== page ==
Show Me The Money: Fundraising Efforts For On My Way Pre-K
The state’s new preschool pilot program, On My Way Pre-K, launches in January in four of the five pilot counties. Creating an education program from scratch takes time, creativity and a lot of money, regardless of the $10 million allocated to the program from the Family and Social Services Administration. $10 million doesn’t go as far as one might think when divided by the five counties and split between the two thousand eligible children.
That’s why as part of the law that created the program, selected counties are required to raise at least 10 percent in matching funds to put toward student scholarships. These funds can be from private donations or federal grants.
Governor Pence announced the five counties in July, leaving those in charge of fundraising a few months to find hundreds of thousands of dollars before the January launch in Allen, Lake, Marion and Vanderburgh counties.
‘It’s frustrating because it’s a moving target’
Lake County, home to Gary, East Chicago and Crown Point, has more than 1,000 children on the waiting list for Head Start, the current option for low-income preschool. The need is there, but an abundance of donors is not, according to Dennis Rittenmeyer who is in charge of fundraising for Lake County’s program.
Rittenmeyer says the county will meet the 10 percent match, but he has received some pushback from potential donors.
“Several donors that I have talked to, even though in some cases they still are agreeing to support this effort, have said they don’t like it because it really is the state’s responsibility,” Rittenmeyer says. “It’s not private foundations’ responsibility to run ongoing public education.”
Another obstacle to Rittenmeyer’s fundraising efforts is the future of the program.
“It’s frustrating because it’s a moving target,” he says.
That moving target is some ambiguity attached to the program. Lake County, along with three others, chose to move the start date up from next summer to this January. Rittenmeyer also says some people plan to lobby the legislature to extend the program for more than just a year. All of this moving and possible expansion makes Rittenmeyer’s job of asking for money more tricky.
“So when I was asked by donors, ‘are you going to come back next year,’ I said, ‘no, this is a one-year program,’” Rittenmeyer says.
But Rittenmeyer can’t promise eligible kids more than a one-year scholarship, and can’t guarantee teachers a long-term job – because for now, the assumption has to be that the program will end after one year.
At the other end of the state in Vanderburgh County, leaders are planning for the possibility the program might be extended. The country’s program leader, Jennifer Drake, says they were fortunate to meet their 10 percent fundraising goal early, so now they have time to begin thinking ahead.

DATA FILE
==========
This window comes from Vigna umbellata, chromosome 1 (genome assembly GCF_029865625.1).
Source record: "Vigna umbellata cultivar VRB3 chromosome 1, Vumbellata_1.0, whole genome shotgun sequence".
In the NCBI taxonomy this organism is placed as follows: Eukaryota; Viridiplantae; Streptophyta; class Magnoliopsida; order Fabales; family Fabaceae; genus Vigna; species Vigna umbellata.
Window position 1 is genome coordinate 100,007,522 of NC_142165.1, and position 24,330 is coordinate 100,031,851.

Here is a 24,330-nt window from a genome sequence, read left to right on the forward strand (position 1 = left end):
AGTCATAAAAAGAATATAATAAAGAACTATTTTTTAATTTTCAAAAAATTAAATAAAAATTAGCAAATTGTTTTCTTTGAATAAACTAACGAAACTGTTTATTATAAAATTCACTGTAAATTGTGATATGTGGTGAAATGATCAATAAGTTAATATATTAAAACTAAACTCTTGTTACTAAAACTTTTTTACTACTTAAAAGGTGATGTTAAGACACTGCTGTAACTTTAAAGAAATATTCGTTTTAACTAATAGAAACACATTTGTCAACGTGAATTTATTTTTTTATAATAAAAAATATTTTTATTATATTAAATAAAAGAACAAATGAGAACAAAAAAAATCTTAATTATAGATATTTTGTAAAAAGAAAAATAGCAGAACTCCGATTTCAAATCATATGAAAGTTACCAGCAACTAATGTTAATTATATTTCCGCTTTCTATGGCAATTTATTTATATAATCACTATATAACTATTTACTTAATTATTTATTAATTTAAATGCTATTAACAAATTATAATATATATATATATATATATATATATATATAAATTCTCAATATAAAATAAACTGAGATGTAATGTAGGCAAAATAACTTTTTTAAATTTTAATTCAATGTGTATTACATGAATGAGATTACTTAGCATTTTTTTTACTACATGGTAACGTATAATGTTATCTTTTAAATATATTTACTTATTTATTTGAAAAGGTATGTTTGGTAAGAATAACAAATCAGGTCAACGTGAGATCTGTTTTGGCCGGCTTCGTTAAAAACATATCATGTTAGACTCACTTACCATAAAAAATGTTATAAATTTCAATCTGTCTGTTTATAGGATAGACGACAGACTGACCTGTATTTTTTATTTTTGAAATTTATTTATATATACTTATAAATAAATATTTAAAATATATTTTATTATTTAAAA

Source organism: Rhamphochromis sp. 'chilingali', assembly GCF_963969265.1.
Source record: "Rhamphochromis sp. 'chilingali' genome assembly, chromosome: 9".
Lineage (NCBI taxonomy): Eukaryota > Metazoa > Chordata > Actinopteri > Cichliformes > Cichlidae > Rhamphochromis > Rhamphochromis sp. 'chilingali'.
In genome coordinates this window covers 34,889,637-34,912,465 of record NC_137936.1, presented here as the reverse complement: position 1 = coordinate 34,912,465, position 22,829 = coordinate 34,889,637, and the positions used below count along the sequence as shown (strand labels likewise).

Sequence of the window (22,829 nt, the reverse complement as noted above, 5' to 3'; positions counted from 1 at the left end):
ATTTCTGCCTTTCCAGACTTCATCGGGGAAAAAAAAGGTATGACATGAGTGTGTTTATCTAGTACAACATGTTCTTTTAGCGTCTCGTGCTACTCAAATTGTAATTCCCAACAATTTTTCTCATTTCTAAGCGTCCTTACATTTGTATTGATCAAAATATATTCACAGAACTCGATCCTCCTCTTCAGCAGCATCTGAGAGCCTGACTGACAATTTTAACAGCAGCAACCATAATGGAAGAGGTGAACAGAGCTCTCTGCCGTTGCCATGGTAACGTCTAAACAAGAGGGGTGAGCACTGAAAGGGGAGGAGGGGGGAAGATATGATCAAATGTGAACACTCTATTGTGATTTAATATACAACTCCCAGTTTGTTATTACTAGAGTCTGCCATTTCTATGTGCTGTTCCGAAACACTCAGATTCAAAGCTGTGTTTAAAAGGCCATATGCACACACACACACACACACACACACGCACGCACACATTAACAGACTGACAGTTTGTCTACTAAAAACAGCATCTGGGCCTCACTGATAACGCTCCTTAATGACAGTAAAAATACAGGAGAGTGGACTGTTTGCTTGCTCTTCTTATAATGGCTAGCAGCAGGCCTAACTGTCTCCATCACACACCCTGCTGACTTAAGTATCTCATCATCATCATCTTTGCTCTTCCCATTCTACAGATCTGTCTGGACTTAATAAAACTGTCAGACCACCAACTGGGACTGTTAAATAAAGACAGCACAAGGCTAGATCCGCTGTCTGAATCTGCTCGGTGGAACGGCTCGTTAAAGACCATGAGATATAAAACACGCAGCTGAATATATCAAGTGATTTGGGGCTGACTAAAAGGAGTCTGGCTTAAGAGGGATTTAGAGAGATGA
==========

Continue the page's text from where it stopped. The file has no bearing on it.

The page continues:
“We’re working on being well positioned for that,” Drake says. “Then balancing that with what needs exist in addition to the scholarships that make On My Way Pre-K successful now.”
Successful Fundraising Comes From An Engaged Corporate Community
Jeff Kucer is one of the dozens of people who regularly attend planning meetings for the Marion County pilot program. He contributes ideas for recruiting families and providers, even though he’s not a teacher or an early childhood expert – he’s a business guy. Kucer works for PNC Bank, which committed half a million dollars to On My Way Pre-K of Marion County, because the company’s philanthropic focus is on early education.
This donation is an example of what Lake County is missing: a large gift from a big corporation or foundation. Although the bank has branches all around the state, Kucer says donating the money to the Marion County program rather than one of the other pilot counties made the most sense.
“Our greatest concentration of employees, and branches and work is done in Marion County,” Kucer says.
According to Beth Stroh, the lead contact for the Marion County program, PNC’s donation helped their program easily reach its 10 percent matching goal and have some left over.
“We have a special designation from them of an additional grant amount,” Stroh says. “So we won’t include that in the match, because all of the match dollars have to go toward the scholarships, but it’s an addition to match dollars so we can do other things we think are important to get the word out to families.”
The extra money is helping pay for marketing materials to recruit families and providers.
Back in Lake County, Rittenmeyer hopes to be at this point soon. He and everyone across the state involved in the fundraising efforts agree once the program is started, and a stricter timeline is in place, it will be easier to convince donors to help out.